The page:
The Experience of the Thing
In a remarkable study, people were given two colas to drink, but were not told what they were. The subjects were monitored via brain scans, and the researchers found there was no great preference of one cola over the other.
In another test, the subjects were told exactly what they were drinking: It was either Coca-Cola or Pepsi. People’s positive feelings about the brand alone convinced 74% of the subjects that Coke had the superior taste. This wasn’t the subjects saying this out loud, but their brains thinking it.
Their perception was controlled by their previous experience with the drink, the company, and the brand. What people actually liked had nothing to do with how the soda tasted. The researchers concluded that people’s exposure to Coke as a brand (Think Americana, Santa Claus, and polar bears.) was much stronger and positive than any association they may have had with Pepsi (Michael Jackson and Britney Spears).
People couldn’t tell the difference on taste alone, without “help” from the surrounding imagery from their previous experiences.
What is UX?
Ensuring your customers have a positive experience with your brand or product, through whatever means, can make the difference between you and them. It’s powerful stuff.
It’s just one aspect of what is called UX. UX is the User Experience. It’s about how a person feels when using a particular product or service. How something looks, sounds, works, or is organized all play a part in what the user’s final impression will be of your site or product.
As a discipline, UX design exists in a space between marketing, design, psychology, and engineering. Overlap is common, and so is specialization. Some UX designers work better in graphics and branding. Others focus on interaction and usability.
In the end, the goal is the same. A good user experience results in positive feelings, word-of-mouth, and popularity. One doesn’t have to look farther than Coca-Cola or Apple to see how much of an impact a good user experience has on customers.
A Most Brief History of UX
Early computers were scary beasts. Text-only displays intimidated novice users and required quite a bit of training. In the mid-1980s, bitmap displays enabled the creation of the Graphical User Interface (GUI). The computer screen could now show any image a software engineer imagined.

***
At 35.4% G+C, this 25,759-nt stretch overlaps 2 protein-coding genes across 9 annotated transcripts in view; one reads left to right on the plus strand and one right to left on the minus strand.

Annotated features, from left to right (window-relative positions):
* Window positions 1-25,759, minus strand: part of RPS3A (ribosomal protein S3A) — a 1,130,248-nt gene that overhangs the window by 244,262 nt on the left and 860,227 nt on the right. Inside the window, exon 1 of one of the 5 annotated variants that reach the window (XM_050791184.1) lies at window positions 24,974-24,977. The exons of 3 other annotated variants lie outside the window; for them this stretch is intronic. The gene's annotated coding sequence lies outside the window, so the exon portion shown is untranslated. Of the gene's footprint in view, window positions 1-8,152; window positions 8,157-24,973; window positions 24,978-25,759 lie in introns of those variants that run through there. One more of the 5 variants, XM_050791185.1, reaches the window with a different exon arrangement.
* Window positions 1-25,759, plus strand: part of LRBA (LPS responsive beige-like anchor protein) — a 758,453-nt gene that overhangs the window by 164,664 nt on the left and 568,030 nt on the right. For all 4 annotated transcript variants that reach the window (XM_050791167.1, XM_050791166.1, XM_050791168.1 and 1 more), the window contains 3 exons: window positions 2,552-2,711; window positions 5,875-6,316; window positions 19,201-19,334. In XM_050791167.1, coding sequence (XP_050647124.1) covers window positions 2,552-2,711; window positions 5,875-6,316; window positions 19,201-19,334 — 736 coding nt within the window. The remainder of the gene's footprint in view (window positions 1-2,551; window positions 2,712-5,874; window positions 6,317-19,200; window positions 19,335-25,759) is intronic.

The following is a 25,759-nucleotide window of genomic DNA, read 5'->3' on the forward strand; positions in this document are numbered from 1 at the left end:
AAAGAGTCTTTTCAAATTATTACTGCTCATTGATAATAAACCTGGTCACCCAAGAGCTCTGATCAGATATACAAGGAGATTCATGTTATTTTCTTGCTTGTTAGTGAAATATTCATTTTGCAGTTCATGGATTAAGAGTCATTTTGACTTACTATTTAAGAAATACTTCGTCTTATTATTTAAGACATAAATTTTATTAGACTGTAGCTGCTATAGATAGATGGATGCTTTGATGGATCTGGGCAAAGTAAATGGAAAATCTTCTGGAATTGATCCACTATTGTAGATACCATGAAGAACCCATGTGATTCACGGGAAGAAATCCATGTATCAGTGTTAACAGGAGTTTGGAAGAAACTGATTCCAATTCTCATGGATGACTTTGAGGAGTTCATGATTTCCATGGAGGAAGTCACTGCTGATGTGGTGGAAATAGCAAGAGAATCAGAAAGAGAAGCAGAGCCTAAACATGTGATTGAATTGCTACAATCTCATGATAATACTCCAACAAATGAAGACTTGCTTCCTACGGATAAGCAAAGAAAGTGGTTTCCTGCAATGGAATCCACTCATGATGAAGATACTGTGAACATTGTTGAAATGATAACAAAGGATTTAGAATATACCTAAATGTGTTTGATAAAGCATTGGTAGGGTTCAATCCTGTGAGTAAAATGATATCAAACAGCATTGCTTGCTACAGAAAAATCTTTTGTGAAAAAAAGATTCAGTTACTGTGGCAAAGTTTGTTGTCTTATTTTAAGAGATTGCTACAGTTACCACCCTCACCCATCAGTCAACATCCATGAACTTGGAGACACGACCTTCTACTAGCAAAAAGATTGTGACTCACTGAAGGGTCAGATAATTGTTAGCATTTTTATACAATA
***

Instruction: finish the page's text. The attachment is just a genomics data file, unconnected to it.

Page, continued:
Personal and business computer use exploded due to their enormous utility, but these engineers often forgot one thing: The people using the computers were normal people, not engineers.
The inaugural issue of the UXmatters newsletter recounts the story of Don Norman using the term “user experience design” while working at Apple in 1993. (Norman is well-known as the author of 1998’s “The Design of Everyday Things”, a light and entertaining read that’s required for anyone looking to know anything about UX today.)
By the mid-1990s, Microsoft caught up to Apple’s early lead in UX by releasing the popular Windows 95. At the same time, people began to flock to the World Wide Web.
This explosion of highly-visual and customizable interfaces needed strong presence from marketers and graphic designers to make the most impact. At the same time, the interfaces still needed to work for the people using them.
That’s where the UX designer stepped in, and a new discipline was born.
UX designers are often asked, “What is the best solution to use here?”
UX designers have to account for all sorts of variables. Knowing who the users are is incredibly important. How tech-saavy are they? How did they come to be using the product? What expectations do they have?
Each design will have its trade-offs, but it’s the UX designer’s job to tell you. It’s their job to keep up-to-date with the latest technologies and trends, and recommend only the ones that make sense. They’ll tell you when the latest tech fad is just that: a fad. Throughout a project, they regularly review requirements to make sure they meet potential user expectations. They fill in the gaps for those things barely implied or even unanticipated within your Big Idea.
Next in UX: What are Usability and Accessibility?